Consultant slams agency job sites

The internet is providing little salvation for recruitment agencies which appear to be using the web for little more than publishing job listings and...

The internet is providing little salvation for recruitment agencies which appear to be using the web for little more than publishing job listings and displaying 'brochureware', according to a recent report by research firm, Richard Holway Ltd.

"We're pretty sceptical about so called 'e-cruitment services," comments analyst Heather Small, co-author of the report. "We can see how the web can bring agencies closer to their clients and candidates - that's true in most industries. But it's tough to see how the complete recruitment process can be handled entirely over the internet, particularly when you're dealing with highly technical candidates and clients with complex requirements."

"The other problem," she continues, "is that job billboards like Jobserve are a great 'leveller'. All the agencies use them, but all the ads looks the same, so how do you differentiate yourself from the hundreds of agencies advertising their vacancies on the same website?"

According to the report, the UK IT recruitment industry is still suffering the effects of the post-Y2K "doldrums", but there is hope on the horizon. Market growth slumped to seven per cent last year after reaching figures of 27 per cent in 1997, and 25 per cent in 1998, reveals the report. This year it is predicted to grow just five per cent, making the market worth some £4 billion.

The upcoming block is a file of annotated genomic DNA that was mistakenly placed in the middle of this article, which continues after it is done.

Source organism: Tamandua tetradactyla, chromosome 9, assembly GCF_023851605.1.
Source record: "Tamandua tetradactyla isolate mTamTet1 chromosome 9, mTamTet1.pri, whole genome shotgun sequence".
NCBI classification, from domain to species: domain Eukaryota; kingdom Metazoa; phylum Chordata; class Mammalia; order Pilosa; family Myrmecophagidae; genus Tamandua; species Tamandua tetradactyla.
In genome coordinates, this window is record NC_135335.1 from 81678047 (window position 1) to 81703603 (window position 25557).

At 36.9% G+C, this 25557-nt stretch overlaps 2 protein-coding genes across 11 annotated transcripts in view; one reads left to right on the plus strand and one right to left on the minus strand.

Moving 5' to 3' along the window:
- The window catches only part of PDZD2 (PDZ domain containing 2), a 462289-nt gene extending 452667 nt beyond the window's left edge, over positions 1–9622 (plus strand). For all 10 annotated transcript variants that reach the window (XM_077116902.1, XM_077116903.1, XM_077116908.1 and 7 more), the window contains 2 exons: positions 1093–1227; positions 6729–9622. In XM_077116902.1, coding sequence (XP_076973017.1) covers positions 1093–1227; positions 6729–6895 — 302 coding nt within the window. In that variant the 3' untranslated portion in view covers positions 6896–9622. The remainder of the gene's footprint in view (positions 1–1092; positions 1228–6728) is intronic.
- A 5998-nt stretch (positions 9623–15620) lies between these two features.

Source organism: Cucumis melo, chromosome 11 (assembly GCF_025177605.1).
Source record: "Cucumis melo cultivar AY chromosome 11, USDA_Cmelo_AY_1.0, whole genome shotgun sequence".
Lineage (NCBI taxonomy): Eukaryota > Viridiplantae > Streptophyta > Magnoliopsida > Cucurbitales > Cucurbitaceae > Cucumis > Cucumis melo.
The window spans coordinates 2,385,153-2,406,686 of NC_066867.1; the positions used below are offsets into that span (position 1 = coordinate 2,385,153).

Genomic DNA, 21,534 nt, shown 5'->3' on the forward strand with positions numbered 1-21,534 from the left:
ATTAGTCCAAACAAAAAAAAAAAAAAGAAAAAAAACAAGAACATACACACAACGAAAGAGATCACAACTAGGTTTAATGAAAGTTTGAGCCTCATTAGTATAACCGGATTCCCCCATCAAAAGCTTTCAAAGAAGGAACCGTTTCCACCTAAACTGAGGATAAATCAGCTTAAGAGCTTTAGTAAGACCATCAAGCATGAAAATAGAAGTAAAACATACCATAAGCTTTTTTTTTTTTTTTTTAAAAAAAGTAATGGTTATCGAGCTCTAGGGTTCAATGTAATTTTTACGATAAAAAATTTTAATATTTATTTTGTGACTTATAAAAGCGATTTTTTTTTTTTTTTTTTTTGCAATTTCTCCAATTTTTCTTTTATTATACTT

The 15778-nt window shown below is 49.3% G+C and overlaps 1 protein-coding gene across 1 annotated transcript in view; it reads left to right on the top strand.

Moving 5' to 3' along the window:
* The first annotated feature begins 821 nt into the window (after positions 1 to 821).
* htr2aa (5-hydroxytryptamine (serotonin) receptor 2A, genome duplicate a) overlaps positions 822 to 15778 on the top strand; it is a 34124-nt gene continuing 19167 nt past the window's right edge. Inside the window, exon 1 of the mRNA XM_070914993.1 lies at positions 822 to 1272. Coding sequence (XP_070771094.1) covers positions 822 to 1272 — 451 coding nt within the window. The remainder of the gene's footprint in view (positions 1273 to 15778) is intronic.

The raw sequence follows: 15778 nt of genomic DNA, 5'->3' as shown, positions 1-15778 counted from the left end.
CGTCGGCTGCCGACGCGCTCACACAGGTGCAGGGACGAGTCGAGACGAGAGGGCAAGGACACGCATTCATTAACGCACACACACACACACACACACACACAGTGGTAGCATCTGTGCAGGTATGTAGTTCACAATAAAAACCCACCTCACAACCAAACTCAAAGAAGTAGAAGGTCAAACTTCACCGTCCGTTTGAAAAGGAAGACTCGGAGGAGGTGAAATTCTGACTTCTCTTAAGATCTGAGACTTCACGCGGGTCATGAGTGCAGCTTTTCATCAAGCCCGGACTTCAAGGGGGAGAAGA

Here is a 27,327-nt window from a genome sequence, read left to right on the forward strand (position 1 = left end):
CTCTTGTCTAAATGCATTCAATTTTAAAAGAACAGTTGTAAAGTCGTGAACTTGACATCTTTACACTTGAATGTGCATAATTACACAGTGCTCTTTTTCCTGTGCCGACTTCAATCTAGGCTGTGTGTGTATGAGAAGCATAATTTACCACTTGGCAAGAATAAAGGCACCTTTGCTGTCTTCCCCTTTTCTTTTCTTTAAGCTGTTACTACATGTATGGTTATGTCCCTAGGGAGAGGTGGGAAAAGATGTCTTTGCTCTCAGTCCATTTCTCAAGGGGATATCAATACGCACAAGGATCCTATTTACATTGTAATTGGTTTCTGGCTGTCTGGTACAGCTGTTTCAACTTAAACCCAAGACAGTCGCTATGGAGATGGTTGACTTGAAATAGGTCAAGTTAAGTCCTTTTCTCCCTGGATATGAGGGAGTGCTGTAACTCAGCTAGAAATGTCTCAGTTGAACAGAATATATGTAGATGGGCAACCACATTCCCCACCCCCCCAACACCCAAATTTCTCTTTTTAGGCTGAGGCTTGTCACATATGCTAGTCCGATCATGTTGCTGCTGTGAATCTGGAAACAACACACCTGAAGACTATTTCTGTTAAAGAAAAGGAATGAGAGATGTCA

"The Y2K micro-climate has had a devastating effect on IT staff agency revenues and profits," admits Small. "Most agencies were expecting a return to healthy trading pretty well right after the new year - but few have seen contractor numbers return to anything like normal levels."

Small believes many agencies are pinning their hopes on a "stonking fourth quarter", but Holway is not so optimistic. Revenues from leading UK IT staffing agencies grew 14 per cent last year, she notes, but profits fell by six per cent. Some agencies, such as Spring and Lorien, even went into loss.

Despite this however, Holway believes the market will recover. "Most of the agencies are telling us that internet and telecomms skills are 'hot, hot, hot'," comments Small. "We're also hearing that permanent recruitment is picking up much faster than the contracts side of business. That doesn't do much for top line revenues, but packs a real punch at the bottom line where it really counts."

Small also believes that the current skills shortage will help ensure there is still a "healthy trade" in IT staff, but notes there will be fewer players around to do the business. She adds: "The survivors will be the agencies that can make their presence felt on the web - they've got to attract candidates to their own websites, even if they go to the billboards first."

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